Cloning is a procedure conceived to notion in the late 1960s, but it is only recently that it was fully understood and that scientists have started to figure out how to successfully copy the genetic composition of one organism to another. Since science already knows how to do this, the only problems and obstacles that remains is efficiency and the success ratio of each operation. The cloning process consists of taking the nucleus of an organism, and placing it, along with the DNA that contains all the genetic material, in place of the nucleus of the host egg. The egg then forms an embryo and matures into the same exact "copy", at least genetically, as the original organism. Already done on mammals, cloning is something that can be extended to utilize humans as subjects. In the future it will be wholly possible to create human clones to serve whatever purpose they were conceived for.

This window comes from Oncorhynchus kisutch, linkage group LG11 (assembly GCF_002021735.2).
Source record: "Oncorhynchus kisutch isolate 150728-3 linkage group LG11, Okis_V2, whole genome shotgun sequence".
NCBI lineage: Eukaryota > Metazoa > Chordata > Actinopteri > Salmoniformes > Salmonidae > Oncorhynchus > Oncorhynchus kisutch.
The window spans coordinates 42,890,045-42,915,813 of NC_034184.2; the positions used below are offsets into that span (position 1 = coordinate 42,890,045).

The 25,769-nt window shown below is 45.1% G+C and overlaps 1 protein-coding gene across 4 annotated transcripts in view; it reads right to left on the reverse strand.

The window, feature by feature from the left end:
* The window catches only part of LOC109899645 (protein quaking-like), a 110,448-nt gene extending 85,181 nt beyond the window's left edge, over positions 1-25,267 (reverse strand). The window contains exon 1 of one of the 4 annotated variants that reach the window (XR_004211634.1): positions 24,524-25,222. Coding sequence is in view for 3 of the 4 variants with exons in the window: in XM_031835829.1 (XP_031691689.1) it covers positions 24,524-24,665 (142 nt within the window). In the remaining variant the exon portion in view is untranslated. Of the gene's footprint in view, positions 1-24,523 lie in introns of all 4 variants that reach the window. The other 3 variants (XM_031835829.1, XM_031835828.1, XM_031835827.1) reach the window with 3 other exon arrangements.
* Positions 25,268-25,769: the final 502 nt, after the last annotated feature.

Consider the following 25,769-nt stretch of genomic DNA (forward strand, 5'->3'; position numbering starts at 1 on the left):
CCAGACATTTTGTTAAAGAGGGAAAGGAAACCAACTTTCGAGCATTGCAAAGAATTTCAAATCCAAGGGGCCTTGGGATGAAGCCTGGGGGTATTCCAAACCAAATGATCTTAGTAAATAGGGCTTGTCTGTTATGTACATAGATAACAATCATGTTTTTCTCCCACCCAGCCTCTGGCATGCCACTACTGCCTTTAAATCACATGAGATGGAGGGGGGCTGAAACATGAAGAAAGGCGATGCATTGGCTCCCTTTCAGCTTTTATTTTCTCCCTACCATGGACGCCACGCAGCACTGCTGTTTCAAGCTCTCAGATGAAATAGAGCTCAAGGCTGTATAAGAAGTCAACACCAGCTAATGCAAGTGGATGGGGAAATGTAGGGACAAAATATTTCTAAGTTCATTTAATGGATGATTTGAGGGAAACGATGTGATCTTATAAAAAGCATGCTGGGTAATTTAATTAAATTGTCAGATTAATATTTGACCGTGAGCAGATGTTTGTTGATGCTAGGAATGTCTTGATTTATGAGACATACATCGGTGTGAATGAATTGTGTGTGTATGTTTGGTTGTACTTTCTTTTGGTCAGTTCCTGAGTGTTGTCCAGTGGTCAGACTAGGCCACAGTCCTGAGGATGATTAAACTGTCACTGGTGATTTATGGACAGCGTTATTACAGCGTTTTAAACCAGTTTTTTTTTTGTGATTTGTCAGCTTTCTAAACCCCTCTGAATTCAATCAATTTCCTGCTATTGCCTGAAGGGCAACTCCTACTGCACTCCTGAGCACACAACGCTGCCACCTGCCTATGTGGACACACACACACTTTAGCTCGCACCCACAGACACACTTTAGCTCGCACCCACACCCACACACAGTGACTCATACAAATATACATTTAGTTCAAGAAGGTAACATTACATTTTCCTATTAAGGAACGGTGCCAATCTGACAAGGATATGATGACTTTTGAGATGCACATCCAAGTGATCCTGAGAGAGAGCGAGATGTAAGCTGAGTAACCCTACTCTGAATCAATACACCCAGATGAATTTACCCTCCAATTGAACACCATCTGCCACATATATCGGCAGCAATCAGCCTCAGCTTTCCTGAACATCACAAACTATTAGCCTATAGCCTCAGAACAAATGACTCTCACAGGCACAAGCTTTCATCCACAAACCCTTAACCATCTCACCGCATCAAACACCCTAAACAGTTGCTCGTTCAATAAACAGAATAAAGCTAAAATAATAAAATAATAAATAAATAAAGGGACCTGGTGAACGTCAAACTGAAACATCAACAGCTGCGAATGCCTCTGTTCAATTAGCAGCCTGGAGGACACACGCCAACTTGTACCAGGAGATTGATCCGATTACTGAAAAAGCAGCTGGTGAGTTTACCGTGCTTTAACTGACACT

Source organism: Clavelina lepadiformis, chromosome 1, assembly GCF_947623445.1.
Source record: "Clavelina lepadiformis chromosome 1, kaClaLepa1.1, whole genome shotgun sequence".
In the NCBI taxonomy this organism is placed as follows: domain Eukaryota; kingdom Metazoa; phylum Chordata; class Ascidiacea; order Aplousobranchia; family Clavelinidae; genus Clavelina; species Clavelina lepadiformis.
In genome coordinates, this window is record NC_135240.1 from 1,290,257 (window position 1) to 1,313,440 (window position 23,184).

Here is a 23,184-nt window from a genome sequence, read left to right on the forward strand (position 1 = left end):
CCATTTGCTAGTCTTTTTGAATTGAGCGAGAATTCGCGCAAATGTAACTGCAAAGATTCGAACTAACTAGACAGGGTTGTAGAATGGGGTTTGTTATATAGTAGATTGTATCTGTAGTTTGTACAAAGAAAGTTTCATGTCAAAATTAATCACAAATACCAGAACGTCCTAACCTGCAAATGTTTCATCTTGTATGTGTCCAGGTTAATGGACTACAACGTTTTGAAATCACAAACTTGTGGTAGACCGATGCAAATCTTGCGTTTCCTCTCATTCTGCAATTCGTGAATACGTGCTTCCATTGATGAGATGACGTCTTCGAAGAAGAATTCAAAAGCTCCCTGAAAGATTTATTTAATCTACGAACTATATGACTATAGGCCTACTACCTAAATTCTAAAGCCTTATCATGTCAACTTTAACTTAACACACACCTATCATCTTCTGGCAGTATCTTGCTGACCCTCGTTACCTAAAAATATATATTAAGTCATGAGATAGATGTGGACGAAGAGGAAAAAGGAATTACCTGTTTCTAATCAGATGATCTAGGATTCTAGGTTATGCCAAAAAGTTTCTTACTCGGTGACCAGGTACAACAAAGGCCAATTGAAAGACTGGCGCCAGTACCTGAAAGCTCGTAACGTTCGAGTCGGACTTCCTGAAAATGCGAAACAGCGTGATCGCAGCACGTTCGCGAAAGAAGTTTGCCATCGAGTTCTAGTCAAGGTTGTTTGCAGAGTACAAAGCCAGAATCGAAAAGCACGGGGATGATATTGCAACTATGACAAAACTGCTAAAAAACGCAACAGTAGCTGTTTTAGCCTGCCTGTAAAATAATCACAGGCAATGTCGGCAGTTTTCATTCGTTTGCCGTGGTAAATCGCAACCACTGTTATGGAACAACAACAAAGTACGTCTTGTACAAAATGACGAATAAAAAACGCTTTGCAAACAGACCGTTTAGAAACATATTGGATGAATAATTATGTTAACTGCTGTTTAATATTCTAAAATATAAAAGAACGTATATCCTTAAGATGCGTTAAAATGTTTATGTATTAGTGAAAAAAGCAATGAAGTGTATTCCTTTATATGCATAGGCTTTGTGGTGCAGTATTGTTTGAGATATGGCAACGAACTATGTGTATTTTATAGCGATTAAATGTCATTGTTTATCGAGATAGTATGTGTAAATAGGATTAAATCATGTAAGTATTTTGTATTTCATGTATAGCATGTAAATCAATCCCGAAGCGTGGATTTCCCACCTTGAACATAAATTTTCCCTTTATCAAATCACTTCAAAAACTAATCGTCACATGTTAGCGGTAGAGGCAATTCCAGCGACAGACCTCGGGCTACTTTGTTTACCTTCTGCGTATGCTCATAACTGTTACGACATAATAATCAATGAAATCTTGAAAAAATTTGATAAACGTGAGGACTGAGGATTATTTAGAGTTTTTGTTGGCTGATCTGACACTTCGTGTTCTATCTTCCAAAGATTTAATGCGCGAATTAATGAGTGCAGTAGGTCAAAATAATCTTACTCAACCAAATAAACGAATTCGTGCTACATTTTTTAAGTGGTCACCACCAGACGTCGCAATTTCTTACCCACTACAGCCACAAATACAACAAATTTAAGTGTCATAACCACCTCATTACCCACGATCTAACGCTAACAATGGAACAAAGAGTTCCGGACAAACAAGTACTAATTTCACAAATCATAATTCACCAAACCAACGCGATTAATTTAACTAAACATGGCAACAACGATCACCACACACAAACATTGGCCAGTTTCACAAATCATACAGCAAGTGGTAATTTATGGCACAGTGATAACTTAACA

However, presently there are numerous ethical issues surrounding cloning and there are problems about the implications of the use of cloning for the purpose of medicine. This issue plagues us so much that the constant objections of bioethicists and political and religious leaders have caused the US Government to propose a ban on all research concerning human cloning until a conclusion is reached on the moral and ethical aspects of the process. (Macer, 2)
In this paper, I will discuss how Kantian views and ethics help us understand whether it is morally ethical to clone for the purpose of bettering our lives. Two points have to be distinguished. How exactly will human cloning aid medicine and society, and the implications of human worth and dignity when applied to clones.
Kantian ethics were proposed by Immanuel Kant in his critical writing of the "Groundwork of the...